-- Mike and his helper "Stoli"

View gizmodyne's profile


1780 posts in 4113 days

#5 posted 11-30-2007 06:35 AM

Five years ago I had a hammer, a prybar, and hand me downs of a black and decker circ saw, drill (corded), and jigsaw.

It is a slippery slope.

Best investment: If you can take a class.

Welcome to Lumberjocks.

-- -John "Do I have to keep typing a smiley? Just assume it's a joke."

View Todd A. Clippinger's profile

Todd A. Clippinger

8901 posts in 4122 days

#6 posted 11-30-2007 07:17 AM

I started 10 years ago with 4 tools from Kmart. A 16 oz. hammer, flat tip and phillips screw drivers, and adjustable pliers. Maaaan, look at me now!

-- Todd A. Clippinger, Montana,

View Blake's profile


3443 posts in 3897 days

#7 posted 11-30-2007 11:14 AM

It was only about three years ago when I didn’t even know what a jointer or planer was, had never used a router table, and had never built anything without screws in it. It is amazing how quickly you can learn if your are passionate about something.

By the way, I am also a student with loans to pay, etc. I was going to refer to my blog on used tools but Betsy beat me to it. Thanks Betsy! You can build up a great shop fairly thriftily if you are creative.

-- Happy woodworking!

View Russel's profile


2199 posts in 3962 days

#8 posted 11-30-2007 01:32 PM

Casey, get what you can when you can. I think half the fun of this activity is the creativity that comes from doing with what you’ve got. In time you’ll accumulate more and better tools, but for now, enjoy the innovation of the minimalist.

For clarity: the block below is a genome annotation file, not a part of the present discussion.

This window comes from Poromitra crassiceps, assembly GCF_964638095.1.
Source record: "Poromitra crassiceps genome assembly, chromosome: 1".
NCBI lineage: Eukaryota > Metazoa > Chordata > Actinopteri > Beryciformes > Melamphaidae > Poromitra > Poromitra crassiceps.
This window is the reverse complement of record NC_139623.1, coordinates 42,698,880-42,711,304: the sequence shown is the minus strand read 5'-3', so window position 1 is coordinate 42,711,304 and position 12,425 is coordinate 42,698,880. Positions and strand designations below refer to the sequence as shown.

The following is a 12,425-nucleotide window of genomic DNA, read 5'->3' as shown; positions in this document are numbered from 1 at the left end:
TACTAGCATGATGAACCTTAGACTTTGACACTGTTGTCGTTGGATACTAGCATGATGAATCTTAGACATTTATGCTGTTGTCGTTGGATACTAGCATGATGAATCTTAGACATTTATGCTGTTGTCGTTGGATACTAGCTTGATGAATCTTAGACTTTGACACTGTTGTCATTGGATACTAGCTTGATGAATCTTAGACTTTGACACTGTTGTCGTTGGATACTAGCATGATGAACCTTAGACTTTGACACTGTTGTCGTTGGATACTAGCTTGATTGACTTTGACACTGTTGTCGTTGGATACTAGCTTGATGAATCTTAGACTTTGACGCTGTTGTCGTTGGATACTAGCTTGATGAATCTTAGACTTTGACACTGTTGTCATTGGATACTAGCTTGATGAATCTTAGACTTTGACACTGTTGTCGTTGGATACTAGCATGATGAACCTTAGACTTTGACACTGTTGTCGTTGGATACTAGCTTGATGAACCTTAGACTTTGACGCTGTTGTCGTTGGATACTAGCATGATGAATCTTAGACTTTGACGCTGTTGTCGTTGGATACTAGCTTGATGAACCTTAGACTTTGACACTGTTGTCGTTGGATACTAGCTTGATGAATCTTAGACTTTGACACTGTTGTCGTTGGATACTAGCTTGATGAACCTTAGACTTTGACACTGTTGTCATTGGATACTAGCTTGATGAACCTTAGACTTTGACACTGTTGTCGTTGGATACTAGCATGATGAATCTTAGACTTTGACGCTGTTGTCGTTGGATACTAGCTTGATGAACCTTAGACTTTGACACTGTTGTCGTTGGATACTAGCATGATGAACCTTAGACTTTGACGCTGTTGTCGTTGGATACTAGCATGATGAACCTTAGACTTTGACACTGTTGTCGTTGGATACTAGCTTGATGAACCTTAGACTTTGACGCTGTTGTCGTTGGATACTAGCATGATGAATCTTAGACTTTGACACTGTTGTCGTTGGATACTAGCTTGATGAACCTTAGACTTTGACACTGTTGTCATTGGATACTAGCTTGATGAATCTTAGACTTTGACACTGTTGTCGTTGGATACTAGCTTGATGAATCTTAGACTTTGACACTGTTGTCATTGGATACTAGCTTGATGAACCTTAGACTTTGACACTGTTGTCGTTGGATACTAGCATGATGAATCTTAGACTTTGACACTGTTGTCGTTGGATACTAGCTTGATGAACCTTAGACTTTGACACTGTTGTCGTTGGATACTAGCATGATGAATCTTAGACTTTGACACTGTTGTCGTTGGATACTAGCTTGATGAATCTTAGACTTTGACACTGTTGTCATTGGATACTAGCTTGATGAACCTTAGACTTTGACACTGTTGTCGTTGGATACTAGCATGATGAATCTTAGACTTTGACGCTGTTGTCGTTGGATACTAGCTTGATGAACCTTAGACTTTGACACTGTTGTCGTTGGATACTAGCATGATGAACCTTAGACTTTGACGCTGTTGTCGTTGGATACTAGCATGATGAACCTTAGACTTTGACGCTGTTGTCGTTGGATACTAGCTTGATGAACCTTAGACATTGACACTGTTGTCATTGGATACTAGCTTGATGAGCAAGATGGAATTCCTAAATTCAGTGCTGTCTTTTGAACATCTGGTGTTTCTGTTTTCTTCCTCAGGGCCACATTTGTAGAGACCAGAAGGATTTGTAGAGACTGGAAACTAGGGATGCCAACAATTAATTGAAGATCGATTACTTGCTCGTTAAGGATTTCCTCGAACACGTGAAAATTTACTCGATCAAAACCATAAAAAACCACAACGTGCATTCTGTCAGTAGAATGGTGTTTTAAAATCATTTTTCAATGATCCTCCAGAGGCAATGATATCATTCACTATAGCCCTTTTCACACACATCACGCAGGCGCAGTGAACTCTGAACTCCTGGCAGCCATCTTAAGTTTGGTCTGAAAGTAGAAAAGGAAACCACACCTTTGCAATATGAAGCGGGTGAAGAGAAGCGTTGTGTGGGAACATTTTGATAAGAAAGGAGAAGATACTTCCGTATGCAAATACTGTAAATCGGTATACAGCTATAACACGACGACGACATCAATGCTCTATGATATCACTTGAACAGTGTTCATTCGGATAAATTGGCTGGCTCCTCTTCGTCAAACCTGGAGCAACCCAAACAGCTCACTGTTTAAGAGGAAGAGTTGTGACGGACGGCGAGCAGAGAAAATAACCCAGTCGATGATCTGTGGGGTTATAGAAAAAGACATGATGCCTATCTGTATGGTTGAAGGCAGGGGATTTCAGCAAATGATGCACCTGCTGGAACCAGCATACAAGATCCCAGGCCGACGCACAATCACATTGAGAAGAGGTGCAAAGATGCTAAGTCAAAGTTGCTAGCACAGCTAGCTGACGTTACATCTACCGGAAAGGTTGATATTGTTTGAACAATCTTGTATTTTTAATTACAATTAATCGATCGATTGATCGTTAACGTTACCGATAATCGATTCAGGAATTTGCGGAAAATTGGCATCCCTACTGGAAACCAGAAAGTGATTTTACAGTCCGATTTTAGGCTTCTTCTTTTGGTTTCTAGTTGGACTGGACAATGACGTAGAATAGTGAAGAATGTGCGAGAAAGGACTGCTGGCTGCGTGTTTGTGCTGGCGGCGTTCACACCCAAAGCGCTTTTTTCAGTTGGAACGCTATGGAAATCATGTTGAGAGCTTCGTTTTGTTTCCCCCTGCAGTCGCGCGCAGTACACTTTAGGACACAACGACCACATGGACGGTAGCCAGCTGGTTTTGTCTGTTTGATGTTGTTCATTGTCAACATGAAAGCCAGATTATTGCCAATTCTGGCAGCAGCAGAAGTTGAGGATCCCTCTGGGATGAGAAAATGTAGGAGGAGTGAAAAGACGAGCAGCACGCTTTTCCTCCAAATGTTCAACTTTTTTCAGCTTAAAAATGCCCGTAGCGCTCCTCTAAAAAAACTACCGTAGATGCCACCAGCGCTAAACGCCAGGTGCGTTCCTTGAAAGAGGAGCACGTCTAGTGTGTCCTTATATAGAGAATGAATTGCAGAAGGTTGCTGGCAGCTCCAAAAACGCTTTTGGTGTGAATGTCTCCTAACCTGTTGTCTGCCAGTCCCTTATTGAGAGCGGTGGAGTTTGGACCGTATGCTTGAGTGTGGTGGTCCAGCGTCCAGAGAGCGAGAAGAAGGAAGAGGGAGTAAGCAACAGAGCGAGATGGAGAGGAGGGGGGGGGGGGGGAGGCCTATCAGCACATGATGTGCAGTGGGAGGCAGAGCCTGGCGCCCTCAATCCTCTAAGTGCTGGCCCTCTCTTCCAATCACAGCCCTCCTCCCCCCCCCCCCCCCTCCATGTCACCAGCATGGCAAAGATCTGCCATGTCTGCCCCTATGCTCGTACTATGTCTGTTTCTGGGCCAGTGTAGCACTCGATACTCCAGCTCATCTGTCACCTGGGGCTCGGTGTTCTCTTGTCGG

-- Working at Woodworking

View Patrick Jaromin's profile

Patrick Jaromin

405 posts in 3855 days

#9 posted 11-30-2007 02:16 PM

Casey- Thanks for sharing. I think we’ve all been there. I used to be a technical director (as well as the only carpenter) for a very small non-profit theater company—and I think back then I’d have envied your current tool collection! You gotta start somewhere! The fact that you’re good with a grinder and have a sense of quality tools will serve you well.

As for tools…have you considered Craig's List? I’ve bought and sold a number of tools there and have been extremely happy with the results. There are a couple widgets for iGoogle that I keep on my google homepage monitoring the list for specific tools I’m looking for. You just have to be prepared to wait it out for some types of tools, and pounce on deals when they come up. I”ve typically priced my stuff to sell within a day—and they always have. The other day I picked up an old 2100CFM dust collector for $200 and a 70”x30” workbench (1-1/2” maple top, metal legs) for $125. The workbench will eventually be reworked, but for the price it gets me through and saves me tons of time.

I regularly see table saw deals in the Chicago area list…and in fact sold my old Delta contractor saw there.

-- Patrick, Chicago, IL

View YooperCasey's profile


58 posts in 3856 days

#10 posted 11-30-2007 02:46 PM

Thanks for all the great comments folks.

I actively watch the used tool market in my area, nothing worthwhile yet. I like your article too Blake, though sometimes I can be leary of used tools, but thats mostly becuase where I work we retrofit and rebuild all of our own machines from used, so I see a one year rebuild process in any used power tool. (Just kidding on that one!)

I also keep an eye peeled on craigslist and run an ad as well for tools wanted, no luck there either… yet. I’ve seen a few good deals but they’ve always been outside of my driving distance, it’s a shame it takes me 6 hours or more to get to Chicago, like ya said, good deals there!

Thanks again for the comments folks!

-- Casey, Engineer, Escanaba, MI

View Brad_Nailor's profile


2539 posts in 3980 days

#11 posted 11-30-2007 03:06 PM

Good start Casey, welcome to the tool addicts club! It never ends..I find myself eyeing tools I really don’t need that bad and definatley don’t have the room for..but it’s fun!